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Several years before the Type2 Ka-Mi was introduced, Japan experimented with a number of amphibious tank designs. The most successful of those designs was the Ishikawajima Automotive Works SR-II “Ro-Go.”
The Ishikawajima SR-II prototype was finished in mid 1935. It had a completely new Horstmann-type suspension consisting of three roadwheels, one return roller, a frontal driving sprocket and a rear idle wheel. The two forward roadwheels were connected by a small coil spring and a bogie. The rear roadwheel was connected the same way with the idle wheel. The bow was an integrated boat-shaped one that increased acceleration while afloat. An armor plate integrated in the middle of the bow armor could be raised as a splash shield.Operational tests were successful but the armament was still rated too weak — ironic since the Type92 Heavy Armored Vehicle accepted only two years prior by the Cavalry branch of the Army had the same armament (though it was later upgraded). Nevertheless the concept was overall rated “good.” For purposes of “what if” scenarios it is worth considering whether or not the vehicle would have been accepted by the Army if it had employed the 13.2mm Type92 heavy machine-gun that was used in the upgraded Type92 Heavy Armored Vehicle.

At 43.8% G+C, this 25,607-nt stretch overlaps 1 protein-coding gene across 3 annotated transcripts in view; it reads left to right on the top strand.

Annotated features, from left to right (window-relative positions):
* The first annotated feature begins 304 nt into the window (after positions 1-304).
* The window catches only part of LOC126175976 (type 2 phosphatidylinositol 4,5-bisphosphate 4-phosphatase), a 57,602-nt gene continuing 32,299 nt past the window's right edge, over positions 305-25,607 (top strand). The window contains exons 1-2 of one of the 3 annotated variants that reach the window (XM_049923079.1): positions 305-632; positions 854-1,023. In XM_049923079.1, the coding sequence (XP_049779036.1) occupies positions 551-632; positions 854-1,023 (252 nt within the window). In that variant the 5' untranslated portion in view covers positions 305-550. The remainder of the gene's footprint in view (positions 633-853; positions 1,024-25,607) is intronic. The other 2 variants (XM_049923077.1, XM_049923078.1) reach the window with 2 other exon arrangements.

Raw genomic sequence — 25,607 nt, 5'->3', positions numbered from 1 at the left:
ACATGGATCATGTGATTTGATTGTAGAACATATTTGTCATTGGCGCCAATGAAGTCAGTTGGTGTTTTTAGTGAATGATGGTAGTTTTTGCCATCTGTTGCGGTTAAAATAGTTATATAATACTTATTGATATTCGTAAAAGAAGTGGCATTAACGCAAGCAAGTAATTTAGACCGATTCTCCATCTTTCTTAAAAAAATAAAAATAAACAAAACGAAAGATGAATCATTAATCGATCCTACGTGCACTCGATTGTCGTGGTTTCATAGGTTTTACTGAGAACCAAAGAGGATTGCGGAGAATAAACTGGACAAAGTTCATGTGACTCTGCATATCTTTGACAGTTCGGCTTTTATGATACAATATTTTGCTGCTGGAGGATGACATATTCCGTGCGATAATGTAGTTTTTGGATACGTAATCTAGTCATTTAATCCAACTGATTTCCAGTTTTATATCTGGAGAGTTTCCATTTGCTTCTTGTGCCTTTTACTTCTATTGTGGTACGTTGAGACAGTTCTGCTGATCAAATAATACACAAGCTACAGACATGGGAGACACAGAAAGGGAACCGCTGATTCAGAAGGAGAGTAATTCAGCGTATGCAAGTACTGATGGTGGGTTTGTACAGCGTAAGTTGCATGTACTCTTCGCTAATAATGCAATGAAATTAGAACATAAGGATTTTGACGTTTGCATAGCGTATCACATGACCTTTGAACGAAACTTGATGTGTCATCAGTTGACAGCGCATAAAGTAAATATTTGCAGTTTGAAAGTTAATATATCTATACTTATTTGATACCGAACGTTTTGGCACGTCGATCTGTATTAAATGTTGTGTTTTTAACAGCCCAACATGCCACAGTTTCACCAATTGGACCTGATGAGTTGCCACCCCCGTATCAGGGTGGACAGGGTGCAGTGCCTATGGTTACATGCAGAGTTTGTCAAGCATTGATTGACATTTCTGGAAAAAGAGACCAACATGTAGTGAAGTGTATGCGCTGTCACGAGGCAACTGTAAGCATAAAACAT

The fate of the vehicles is unknown. At least one was captured in 1945 by Soviet units in Manchuria. There is no known survivor.